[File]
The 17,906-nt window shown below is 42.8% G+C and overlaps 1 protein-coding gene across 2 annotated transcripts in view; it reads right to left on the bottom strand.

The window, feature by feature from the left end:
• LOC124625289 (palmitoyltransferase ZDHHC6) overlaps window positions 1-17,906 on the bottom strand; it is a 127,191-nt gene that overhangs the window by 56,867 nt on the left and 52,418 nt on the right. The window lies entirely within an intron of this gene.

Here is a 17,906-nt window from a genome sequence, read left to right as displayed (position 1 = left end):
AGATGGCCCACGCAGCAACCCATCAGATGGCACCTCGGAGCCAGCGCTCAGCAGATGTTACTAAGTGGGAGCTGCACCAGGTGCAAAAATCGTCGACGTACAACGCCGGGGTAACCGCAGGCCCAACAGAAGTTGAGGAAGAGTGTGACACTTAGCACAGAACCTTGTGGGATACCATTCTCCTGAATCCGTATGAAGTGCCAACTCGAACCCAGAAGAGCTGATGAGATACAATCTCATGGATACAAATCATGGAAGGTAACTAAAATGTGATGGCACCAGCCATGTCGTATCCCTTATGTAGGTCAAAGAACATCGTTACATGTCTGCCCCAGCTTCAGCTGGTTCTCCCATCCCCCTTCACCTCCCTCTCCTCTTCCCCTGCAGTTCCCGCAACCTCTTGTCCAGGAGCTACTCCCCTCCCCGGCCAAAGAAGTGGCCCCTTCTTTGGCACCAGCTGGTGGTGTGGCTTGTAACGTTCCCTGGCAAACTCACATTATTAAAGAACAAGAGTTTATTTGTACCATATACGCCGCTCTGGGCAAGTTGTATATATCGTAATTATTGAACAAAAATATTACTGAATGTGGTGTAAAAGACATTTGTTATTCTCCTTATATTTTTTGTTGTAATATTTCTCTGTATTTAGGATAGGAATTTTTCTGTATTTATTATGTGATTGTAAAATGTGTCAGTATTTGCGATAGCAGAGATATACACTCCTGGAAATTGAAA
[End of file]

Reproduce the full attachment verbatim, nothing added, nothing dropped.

The 17,906-nt window shown below is 42.8% G+C and overlaps 1 protein-coding gene across 2 annotated transcripts in view; it reads right to left on the bottom strand.

The window, feature by feature from the left end:
• LOC124625289 (palmitoyltransferase ZDHHC6) overlaps window positions 1-17,906 on the bottom strand; it is a 127,191-nt gene that overhangs the window by 56,867 nt on the left and 52,418 nt on the right. The window lies entirely within an intron of this gene.

Here is a 17,906-nt window from a genome sequence, read left to right as displayed (position 1 = left end):
AGATGGCCCACGCAGCAACCCATCAGATGGCACCTCGGAGCCAGCGCTCAGCAGATGTTACTAAGTGGGAGCTGCACCAGGTGCAAAAATCGTCGACGTACAACGCCGGGGTAACCGCAGGCCCAACAGAAGTTGAGGAAGAGTGTGACACTTAGCACAGAACCTTGTGGGATACCATTCTCCTGAATCCGTATGAAGTGCCAACTCGAACCCAGAAGAGCTGATGAGATACAATCTCATGGATACAAATCATGGAAGGTAACTAAAATGTGATGGCACCAGCCATGTCGTATCCCTTATGTAGGTCAAAGAACATCGTTACATGTCTGCCCCAGCTTCAGCTGGTTCTCCCATCCCCCTTCACCTCCCTCTCCTCTTCCCCTGCAGTTCCCGCAACCTCTTGTCCAGGAGCTACTCCCCTCCCCGGCCAAAGAAGTGGCCCCTTCTTTGGCACCAGCTGGTGGTGTGGCTTGTAACGTTCCCTGGCAAACTCACATTATTAAAGAACAAGAGTTTATTTGTACCATATACGCCGCTCTGGGCAAGTTGTATATATCGTAATTATTGAACAAAAATATTACTGAATGTGGTGTAAAAGACATTTGTTATTCTCCTTATATTTTTTGTTGTAATATTTCTCTGTATTTAGGATAGGAATTTTTCTGTATTTATTATGTGATTGTAAAATGTGTCAGTATTTGCGATAGCAGAGATATACACTCCTGGAAATTGAAA